One of the highlights of the upcoming auction of The Contents of Torridon is a group of Gothic Revival furniture (lots 10, 11, 12, 103 and 104), thought to have originally been commissioned by the 1st Earl of Lovelace sometime between 1846 and 1860 to furnish his ongoing gothic alterations to Horsley Towers, originally designed by Sir Charles Barry in the 1820s.
Above - The Great Hall at Horsley Towers, late 19th Century, showing lots 10 and 80 in situ. Image courtesy of Surrey History Centre.
The Gothic Revival had been championed from the 1830s by Augustus Welby Northmore Pugin (1812-1852), who had organised and contributed to the Medieval Court at the Great Exhibition in 1851 (at which Lord Lovelace, already with a keen interest in designing gothic architecture, won a medal for his brickmaking). To Pugin, gothic architecture was infused with the high Christian ideals and values that had been eclipsed by classicism and were being destroyed by industrialisation. As well as his work in the design of buildings he designed furniture, and from his architectural practice he also designed and produced stained glass, metalwork, textiles and jewellery, applying his vision to the whole field of design. Nowhere was this better demonstrated that with his work with Sir Charles Barry at the new Palace of Westminster which they worked on from 1835, with most of the interior work being carried out by the London decorator John Gregory Crace. The Gothic Revival architects who followed him, notably William Burges and George Edward Street carried on this new approach, taking responsibility for designing the building and its internal fittings and furnishings.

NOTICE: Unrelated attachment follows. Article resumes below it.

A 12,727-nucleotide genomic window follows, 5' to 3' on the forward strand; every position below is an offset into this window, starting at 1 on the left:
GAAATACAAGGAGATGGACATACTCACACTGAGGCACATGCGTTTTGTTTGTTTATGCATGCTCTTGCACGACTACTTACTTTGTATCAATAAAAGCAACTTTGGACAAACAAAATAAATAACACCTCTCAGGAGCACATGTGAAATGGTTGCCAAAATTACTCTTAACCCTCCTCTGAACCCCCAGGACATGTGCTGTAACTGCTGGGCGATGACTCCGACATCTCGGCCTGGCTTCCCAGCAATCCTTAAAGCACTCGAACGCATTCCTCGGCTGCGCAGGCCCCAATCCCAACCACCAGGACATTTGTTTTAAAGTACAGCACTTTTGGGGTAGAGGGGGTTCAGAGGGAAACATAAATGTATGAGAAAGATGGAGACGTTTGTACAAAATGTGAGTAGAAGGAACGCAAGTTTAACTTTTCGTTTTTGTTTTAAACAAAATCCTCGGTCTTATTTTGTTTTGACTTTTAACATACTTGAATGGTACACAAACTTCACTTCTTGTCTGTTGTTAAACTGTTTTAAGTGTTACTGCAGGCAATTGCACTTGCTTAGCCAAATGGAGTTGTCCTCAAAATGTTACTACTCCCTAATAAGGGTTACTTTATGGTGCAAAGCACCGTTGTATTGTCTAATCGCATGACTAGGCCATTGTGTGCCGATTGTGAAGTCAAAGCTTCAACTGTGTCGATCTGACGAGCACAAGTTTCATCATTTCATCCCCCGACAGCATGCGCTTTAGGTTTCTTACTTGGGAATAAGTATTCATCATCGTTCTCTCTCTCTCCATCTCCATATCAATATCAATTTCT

In his 1835 publication, Gothic Furniture in the Style of the 15th Century, Pugin illustrates furniture designs based on his interpretations of what were in fact slightly later styles. Some of the designs showed the joints exposed rather than covered up, described by the late Clive Wainwright as the “earliest published exemplification of his principle of revealed construction applied to the design of an object”. As Pugin states in his book: “the smallest detail should have a meaning or serve a purpose; and even the construction itself should vary with the material employed, and the design adapted to the material in which it is executed.” Little wonder then that his work had such a profound effect on the work of the artists and craftsmen of the Arts & Crafts Movement, with value it placed on craftsmanship and creativity, the importance of function and purpose, honesty of construction and the beauty of natural materials, rather than purely that of decoration.
Above - 19th century watercolour of a fireplace at Horsley Towers, showing lot 141 in situ
Pugin’s designs continued to be produced after his death, either to their original designs or adapted from them by firms such as Holland & Sons, Gillows, Howard of Berners Street and, most notably, by his former collaborator J. G. Crace. There is no question that many of the details in the furniture offered here come straight from his published designs, and are early examples of Pugin’s continuing influence.
Atterbury, Paul and Wainwright, Clive, Pugin: A Gothic Passion, London 1994, p.134.
Torridon: Home of the Earls of Lovelace | 28 October 2015 | 11:00
John Mackie | 0131 557 8844 | firstname.lastname@example.org